Heather O’Neill: Hotel Dallavalle Author Series

IMG_3642 3“No child is a tale of abuse, they still have all this magic inside them”

Niagara-on-the-Lake was a beautiful setting to meet Heather O’Neill at the Hotel Dallavalle Author Series.  Heather is the author of Lullabies for Little Criminals which was published in 2006 and won the 2007 Canada Reads.  May and I were thrilled to meet the author who also wrote The Girl Who Was Saturday Night (which I am almost finished reading), Daydreams of Angels Stories (which I recently found at the BSO book sale) and her newest book The Lonely Hearts Hotel.

The evening began with a book signing (which was being filmed for a Cogeco program) and the author graciously signed my pile of books as we waited for the activities of the evening to begin.  The group was treated to cocktails and hors d’oeuvres, followed by an interpretive dance IMG_0462 3performance by two local, young dancers who represented the story through the art of dance.

The group retired to a quiet room to hear Heather speak about The Lonely Hearts Hotel which was set during the 1930s in Montreal.  It was a time of criminals running the city, of brothels and of pay offs to city officials.  She shared that the novel had been inspired by her late father who had grown up, youngest of 9 boys, during the depression.  Although he worked as a janitor, he had expressed regret of giving up the chance to live a life of crime like his brothers.   Heather had grown up with nostalgic stories of the lives of IMG_1483 2gangsters.

At the age of 22, Heather wrote a 5 page story about gangsters including Rose and Pierrot (who both were “always popping up below the surface”, Pierrot appearing in The Girl Who was Saturday night and Rose appearing in a short story).   Inspired by a boarded up building on Rene Levesque boulevard which had been a home for unwed mothers, Heather began to develop the characters of Rose and Pierrot, children who had grown up in an orphanage in a time when adoptions were uncommon.  Both children had extraordinary talents, Pierrot was a piano prodigy and Rose excelled in the art of pantomime.

Heather shared that she wrote the story like a theatrical play as Rose and Pierrot,


May and Heather

who were separated tried desperately to find each other.  They surfaced in the escape routes of the Red Light district of Montreal reminiscent of clowning techniques when they were close to finding each other but remained apart.  Heather noted that she tried to give the story the staccato feel of a black and white movie reminiscent of her research of 1930s pornography.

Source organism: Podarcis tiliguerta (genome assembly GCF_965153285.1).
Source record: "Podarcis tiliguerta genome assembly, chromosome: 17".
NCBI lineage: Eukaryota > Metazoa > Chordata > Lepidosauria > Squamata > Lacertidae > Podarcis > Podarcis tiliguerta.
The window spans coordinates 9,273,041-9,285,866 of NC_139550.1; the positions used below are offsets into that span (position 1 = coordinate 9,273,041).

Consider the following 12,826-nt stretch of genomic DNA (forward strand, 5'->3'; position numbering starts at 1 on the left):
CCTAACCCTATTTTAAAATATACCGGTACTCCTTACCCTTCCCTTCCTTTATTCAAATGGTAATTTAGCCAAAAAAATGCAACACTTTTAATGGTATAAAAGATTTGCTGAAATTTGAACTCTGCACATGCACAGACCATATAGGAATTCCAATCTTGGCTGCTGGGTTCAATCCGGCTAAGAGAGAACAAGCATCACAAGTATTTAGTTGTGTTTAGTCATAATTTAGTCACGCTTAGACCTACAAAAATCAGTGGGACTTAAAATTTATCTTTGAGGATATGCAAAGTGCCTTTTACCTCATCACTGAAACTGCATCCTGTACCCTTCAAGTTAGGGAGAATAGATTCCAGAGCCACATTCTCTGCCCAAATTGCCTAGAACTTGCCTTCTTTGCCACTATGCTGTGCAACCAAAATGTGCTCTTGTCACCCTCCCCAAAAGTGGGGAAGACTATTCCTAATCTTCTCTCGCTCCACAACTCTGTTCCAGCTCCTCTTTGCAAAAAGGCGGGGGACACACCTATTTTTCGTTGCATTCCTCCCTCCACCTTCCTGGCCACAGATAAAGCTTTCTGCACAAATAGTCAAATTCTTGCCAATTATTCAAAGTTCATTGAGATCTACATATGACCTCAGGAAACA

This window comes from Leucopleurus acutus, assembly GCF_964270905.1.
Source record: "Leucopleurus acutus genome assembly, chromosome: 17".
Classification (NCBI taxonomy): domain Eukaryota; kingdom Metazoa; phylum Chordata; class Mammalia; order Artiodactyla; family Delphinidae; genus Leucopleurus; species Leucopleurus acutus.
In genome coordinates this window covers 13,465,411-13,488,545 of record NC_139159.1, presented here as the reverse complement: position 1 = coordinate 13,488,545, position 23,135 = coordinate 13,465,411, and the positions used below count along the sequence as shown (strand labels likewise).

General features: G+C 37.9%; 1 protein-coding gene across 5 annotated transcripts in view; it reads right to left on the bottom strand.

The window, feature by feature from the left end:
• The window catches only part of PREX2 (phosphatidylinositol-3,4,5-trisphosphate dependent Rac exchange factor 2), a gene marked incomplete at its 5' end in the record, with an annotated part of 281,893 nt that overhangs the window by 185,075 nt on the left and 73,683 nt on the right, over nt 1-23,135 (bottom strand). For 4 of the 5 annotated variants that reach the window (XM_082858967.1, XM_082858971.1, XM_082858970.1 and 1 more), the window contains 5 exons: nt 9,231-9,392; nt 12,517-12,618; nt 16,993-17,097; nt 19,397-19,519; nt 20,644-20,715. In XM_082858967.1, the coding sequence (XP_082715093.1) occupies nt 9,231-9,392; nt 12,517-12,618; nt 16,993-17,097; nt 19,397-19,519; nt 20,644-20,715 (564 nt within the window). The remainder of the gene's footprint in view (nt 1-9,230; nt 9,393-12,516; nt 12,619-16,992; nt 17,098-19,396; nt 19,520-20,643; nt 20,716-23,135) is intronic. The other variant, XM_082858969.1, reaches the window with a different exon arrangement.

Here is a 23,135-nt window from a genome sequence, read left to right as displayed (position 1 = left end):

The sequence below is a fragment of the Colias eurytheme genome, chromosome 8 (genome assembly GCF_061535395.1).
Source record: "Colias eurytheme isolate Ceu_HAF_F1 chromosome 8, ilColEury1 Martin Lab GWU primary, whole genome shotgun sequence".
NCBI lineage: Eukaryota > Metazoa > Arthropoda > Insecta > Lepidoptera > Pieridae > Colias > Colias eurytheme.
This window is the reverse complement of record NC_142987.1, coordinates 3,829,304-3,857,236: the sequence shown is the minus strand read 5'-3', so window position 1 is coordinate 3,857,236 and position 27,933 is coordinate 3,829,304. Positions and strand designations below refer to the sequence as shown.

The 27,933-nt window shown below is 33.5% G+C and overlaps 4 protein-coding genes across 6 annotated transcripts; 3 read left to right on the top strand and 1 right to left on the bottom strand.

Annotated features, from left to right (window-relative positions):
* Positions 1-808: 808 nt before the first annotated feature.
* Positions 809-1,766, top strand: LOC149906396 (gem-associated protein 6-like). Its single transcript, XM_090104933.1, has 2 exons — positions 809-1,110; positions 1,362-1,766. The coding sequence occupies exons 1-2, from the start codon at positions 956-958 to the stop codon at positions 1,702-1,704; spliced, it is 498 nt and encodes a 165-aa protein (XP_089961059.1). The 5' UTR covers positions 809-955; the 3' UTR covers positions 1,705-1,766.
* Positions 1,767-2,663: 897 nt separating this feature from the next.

The story features the subversion of gender roles with Rose attempting to seduce the master of the house where she was employed as a governess and becoming the violent character.  Like her other writing, this story has a theme of child abuse since the author is “interested, in all my books, how children survive abuse” adding that the abused must “accept that abuse changes you” and “accept the abused self”.  The abuse is a “source of melancholia” for Pierrot who does not share his tales of abuse until he finds Rose which was the most difficult part of the novel for Heather to write.

“I was a book addict as a kid”

It was interesting to learn more about Heather’s own childhood.  She became interested in 1930s porn as a child since her neighbour left pornographic books on the stairs.  She noted that he had been a book hoarder, even propping his mattress on a pile of books – eventually he died in an apartment fire as predicted by her father who would always say “he’s going to burn the f…ng building down”.  She loved books and started to write at age 8 after her uncle gave her a journal.  She laughed that her dad “thought I would use them against him” and had destroyed the journals as she completed them.

I was able to ask about her writing process.  She explained that she tends to have a vague outline, a sketch of the characters and the setting as she begins.  She shared the analogy of a painter completing sketches to decide on the colour and style and she does the same with words, creating rough sketches to see how her ideas look on the page.  She tends to write the ending first.  She admits that it is difficult for her to find the story and that “a lot of it ends up in the garbage” in a time of “trial and error”.

IMG_8439 3Before retiring to the dining room, the audience was happy to learn that Heather is working on her next book.  In a later conversation with her, May and I learned that a future project is to write her memoir which will give insight into her own childhood experiences.

Colleen at Hotel Dallavalle did a fabulous job ensuring that the audience was well entertained and  engaged by an award winning author from Montreal.  It was certainly worth the drive and the evening was topped off with a wonderful 6 course meal as outlined in the menu and pictured below.

Although it would be difficult to attend the summer author series that takes place on weekdays due to the busy tourist season in NOTL, I will be watching for their fall author events.  Joseph Boyden is being booked in the winter of 2018 after his newest book is released and I am looking forward to this!


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5 Responses to Heather O’Neill: Hotel Dallavalle Author Series

  1. May liao says:

    Susan, another fun evening with you! Looking forward to Joseph Boyden event!


  2. Pingback: 35. The Girl Who Was Saturday Night (Heather O’Neill) | A Year of Books

  3. Pingback: Celebrate Canada with 150 Books! | A Year of Books

  4. Pingback: Canada Reads: Let the Debates Begin! | A Year of Books

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